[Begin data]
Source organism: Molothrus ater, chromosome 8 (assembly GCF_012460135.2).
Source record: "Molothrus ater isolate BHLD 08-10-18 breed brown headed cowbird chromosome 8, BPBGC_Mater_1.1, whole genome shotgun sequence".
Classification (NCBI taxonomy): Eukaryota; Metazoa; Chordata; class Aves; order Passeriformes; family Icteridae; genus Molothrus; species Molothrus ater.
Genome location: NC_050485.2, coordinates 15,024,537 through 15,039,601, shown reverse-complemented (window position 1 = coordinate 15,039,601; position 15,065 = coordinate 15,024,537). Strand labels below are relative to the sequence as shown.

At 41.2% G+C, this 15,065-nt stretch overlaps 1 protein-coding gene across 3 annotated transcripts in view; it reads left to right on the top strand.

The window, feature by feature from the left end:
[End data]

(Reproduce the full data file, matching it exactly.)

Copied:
Source organism: Molothrus ater, chromosome 8 (assembly GCF_012460135.2).
Source record: "Molothrus ater isolate BHLD 08-10-18 breed brown headed cowbird chromosome 8, BPBGC_Mater_1.1, whole genome shotgun sequence".
Classification (NCBI taxonomy): Eukaryota; Metazoa; Chordata; class Aves; order Passeriformes; family Icteridae; genus Molothrus; species Molothrus ater.
Genome location: NC_050485.2, coordinates 15,024,537 through 15,039,601, shown reverse-complemented (window position 1 = coordinate 15,039,601; position 15,065 = coordinate 15,024,537). Strand labels below are relative to the sequence as shown.

At 41.2% G+C, this 15,065-nt stretch overlaps 1 protein-coding gene across 3 annotated transcripts in view; it reads left to right on the top strand.

The window, feature by feature from the left end: